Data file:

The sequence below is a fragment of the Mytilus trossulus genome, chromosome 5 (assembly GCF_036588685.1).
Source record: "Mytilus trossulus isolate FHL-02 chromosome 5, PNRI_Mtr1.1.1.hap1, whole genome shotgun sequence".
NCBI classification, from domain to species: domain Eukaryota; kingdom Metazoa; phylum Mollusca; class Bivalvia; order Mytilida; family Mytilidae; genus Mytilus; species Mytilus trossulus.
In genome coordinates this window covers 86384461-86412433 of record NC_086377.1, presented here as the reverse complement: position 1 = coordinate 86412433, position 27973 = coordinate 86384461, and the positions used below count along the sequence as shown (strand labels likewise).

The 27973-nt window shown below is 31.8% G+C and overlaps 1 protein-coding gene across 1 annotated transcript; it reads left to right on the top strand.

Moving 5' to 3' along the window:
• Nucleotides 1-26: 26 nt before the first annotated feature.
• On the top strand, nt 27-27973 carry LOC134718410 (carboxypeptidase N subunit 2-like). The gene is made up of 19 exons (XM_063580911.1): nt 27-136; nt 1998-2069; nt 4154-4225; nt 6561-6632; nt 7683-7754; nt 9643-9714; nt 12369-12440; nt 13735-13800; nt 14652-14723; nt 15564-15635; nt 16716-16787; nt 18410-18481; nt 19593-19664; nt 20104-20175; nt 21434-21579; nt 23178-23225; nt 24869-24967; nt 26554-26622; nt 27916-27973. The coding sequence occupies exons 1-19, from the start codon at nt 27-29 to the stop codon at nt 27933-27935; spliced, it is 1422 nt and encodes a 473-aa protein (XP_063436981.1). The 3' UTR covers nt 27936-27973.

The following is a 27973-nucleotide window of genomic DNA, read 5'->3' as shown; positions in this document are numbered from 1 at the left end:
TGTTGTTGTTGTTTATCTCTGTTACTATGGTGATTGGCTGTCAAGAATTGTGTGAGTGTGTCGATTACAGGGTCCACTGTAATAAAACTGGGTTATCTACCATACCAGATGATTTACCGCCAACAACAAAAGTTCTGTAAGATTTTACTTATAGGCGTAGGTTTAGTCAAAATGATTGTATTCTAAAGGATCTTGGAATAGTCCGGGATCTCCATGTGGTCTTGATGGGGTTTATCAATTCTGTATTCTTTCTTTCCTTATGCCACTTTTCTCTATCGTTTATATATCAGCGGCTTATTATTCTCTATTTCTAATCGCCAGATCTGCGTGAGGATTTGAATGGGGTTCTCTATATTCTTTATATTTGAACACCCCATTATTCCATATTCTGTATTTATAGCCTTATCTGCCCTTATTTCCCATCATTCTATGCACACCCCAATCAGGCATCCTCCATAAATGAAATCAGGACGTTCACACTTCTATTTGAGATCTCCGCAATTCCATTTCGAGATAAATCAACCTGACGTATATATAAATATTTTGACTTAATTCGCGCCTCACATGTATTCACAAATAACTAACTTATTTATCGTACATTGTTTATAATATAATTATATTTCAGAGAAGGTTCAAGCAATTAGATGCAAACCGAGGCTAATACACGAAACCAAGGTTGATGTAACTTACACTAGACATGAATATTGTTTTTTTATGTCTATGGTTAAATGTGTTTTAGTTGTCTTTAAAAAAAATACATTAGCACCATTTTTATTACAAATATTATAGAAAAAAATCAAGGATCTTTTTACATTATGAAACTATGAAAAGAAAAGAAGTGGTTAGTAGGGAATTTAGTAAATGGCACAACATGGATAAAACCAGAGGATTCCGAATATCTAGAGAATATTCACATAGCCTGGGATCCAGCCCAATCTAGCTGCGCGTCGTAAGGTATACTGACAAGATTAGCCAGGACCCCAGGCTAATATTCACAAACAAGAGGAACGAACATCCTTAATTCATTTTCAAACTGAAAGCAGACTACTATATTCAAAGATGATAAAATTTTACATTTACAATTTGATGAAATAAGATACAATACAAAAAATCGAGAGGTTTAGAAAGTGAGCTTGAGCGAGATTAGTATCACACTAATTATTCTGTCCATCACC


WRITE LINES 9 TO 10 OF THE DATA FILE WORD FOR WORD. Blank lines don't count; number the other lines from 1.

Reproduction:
The following is a 27973-nucleotide window of genomic DNA, read 5'->3' as shown; positions in this document are numbered from 1 at the left end:
TGTTGTTGTTGTTTATCTCTGTTACTATGGTGATTGGCTGTCAAGAATTGTGTGAGTGTGTCGATTACAGGGTCCACTGTAATAAAACTGGGTTATCTACCATACCAGATGATTTACCGCCAACAACAAAAGTTCTGTAAGATTTTACTTATAGGCGTAGGTTTAGTCAAAATGATTGTATTCTAAAGGATCTTGGAATAGTCCGGGATCTCCATGTGGTCTTGATGGGGTTTATCAATTCTGTATTCTTTCTTTCCTTATGCCACTTTTCTCTATCGTTTATATATCAGCGGCTTATTATTCTCTATTTCTAATCGCCAGATCTGCGTGAGGATTTGAATGGGGTTCTCTATATTCTTTATATTTGAACACCCCATTATTCCATATTCTGTATTTATAGCCTTATCTGCCCTTATTTCCCATCATTCTATGCACACCCCAATCAGGCATCCTCCATAAATGAAATCAGGACGTTCACACTTCTATTTGAGATCTCCGCAATTCCATTTCGAGATAAATCAACCTGACGTATATATAAATATTTTGACTTAATTCGCGCCTCACATGTATTCACAAATAACTAACTTATTTATCGTACATTGTTTATAATATAATTATATTTCAGAGAAGGTTCAAGCAATTAGATGCAAACCGAGGCTAATACACGAAACCAAGGTTGATGTAACTTACACTAGACATGAATATTGTTTTTTTATGTCTATGGTTAAATGTGTTTTAGTTGTCTTTAAAAAAAATACATTAGCACCATTTTTATTACAAATATTATAGAAAAAAATCAAGGATCTTTTTACATTATGAAACTATGAAAAGAAAAGAAGTGGTTAGTAGGGAATTTAGTAAATGGCACAACATGGATAAAACCAGAGGATTCCGAATATCTAGAGAATATTCACATAGCCTGGGATCCAGCCCAATCTAGCTGCGCGTCGTAAGGTATACTGACAAGATTAGCCAGGACCCCAGGCTAATATTCACAAACAAGAGGAACGAACATCCTTAATTCATTTTCAAACTGAAAGCAGACTACTATATTCAAAGATGATAAAATTTTACATTTACAATTTGATGAAATAAGATACAATACAAAAAATCGAGAGGTTTAGAAAGTGAGCTTGAGCGAGATTAGTATCACACTAATTATTCTGTCCATCACC